Acid rock drainage formation and treatment: a review
Article first published online: 22 MAY 2007
Copyright © 2007 Curtin University of Technology and John Wiley & Sons, Ltd.
Asia-Pacific Journal of Chemical Engineering
Special Issue: Thermal Dehydration I
Volume 2, Issue 1, pages 47–62, January/February 2007
How to Cite
Egiebor, N. O. and Oni, B. (2007), Acid rock drainage formation and treatment: a review. Asia-Pacific Jrnl of Chem. Eng, 2: 47–62. doi: 10.1002/apj.57
- Issue published online: 26 JUL 2007
- Article first published online: 22 MAY 2007
- mine environment;
- acid drainage;
- microbial influence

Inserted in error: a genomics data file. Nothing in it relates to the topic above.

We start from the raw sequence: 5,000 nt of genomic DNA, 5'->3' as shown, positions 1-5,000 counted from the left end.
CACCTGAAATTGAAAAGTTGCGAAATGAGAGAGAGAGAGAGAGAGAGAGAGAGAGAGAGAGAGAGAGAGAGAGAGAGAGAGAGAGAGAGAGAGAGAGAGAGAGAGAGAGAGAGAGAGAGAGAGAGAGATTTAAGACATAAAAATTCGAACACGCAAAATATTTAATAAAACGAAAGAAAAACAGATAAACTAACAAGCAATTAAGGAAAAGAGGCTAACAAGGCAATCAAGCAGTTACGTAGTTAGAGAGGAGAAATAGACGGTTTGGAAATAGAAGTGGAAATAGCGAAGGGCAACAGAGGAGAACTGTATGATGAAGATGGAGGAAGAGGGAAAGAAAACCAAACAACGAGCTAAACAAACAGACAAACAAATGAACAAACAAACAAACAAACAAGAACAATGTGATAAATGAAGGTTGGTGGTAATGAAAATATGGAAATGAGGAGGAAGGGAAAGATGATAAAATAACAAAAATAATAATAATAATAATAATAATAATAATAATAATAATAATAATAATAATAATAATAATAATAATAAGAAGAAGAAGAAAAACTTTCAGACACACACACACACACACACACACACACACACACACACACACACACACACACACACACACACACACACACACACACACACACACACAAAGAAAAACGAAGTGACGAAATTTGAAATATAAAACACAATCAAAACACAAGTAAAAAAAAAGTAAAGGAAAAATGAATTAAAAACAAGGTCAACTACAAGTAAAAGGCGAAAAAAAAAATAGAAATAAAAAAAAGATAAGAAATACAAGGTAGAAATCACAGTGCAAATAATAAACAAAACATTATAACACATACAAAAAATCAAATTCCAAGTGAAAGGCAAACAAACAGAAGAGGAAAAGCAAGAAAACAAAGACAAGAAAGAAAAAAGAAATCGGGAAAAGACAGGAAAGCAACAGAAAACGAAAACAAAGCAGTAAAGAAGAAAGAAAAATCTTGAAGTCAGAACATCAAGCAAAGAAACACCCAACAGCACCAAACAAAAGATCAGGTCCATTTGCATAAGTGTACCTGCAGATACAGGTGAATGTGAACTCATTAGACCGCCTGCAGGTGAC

The exploitation of coal and metallic mineral resources worldwide invariably results in the production of large quantities of overburden, gangue, and tailings materials containing significant amounts of sulfide minerals. These sulfide minerals, which include sphalerite, chalcopyrite, galena, and other complex sulfides, are often disseminated in pyrite, which is the most abundant sulfide mineral in the earth's crust. Once exposed to water and oxygen through mining and mineral processing operations, these sulfides become immediately susceptible to chemical and biochemical oxidation with the consequent production of highly acidic, metal-laden leachates, which are generally referred to as acid rock drainage (ARD) or acid mine drainage (AMD). This ARD production, which can be sustained for hundreds of years, has become the single biggest environmental problem facing the mining and mineral industry. Untreated acid rock drainage leads to serious contamination of large areas of land, as well as surface and ground water resources. The seriousness of the problem has led to major research efforts to find solutions. However, effective ARD treatment and prevention solutions have eluded the scientific community over the past decades. This paper presents a detailed review of the current state of scientific knowledge with regard to the magnitude of the problem, the chemistry and mechanism of sulfide mineral oxidation and ARD formation, the role of microorganisms in ARD formation process, and the proposed approaches for the treatment, control, and prevention of ARD formation. Copyright © 2007 Curtin University of Technology and John Wiley & Sons, Ltd.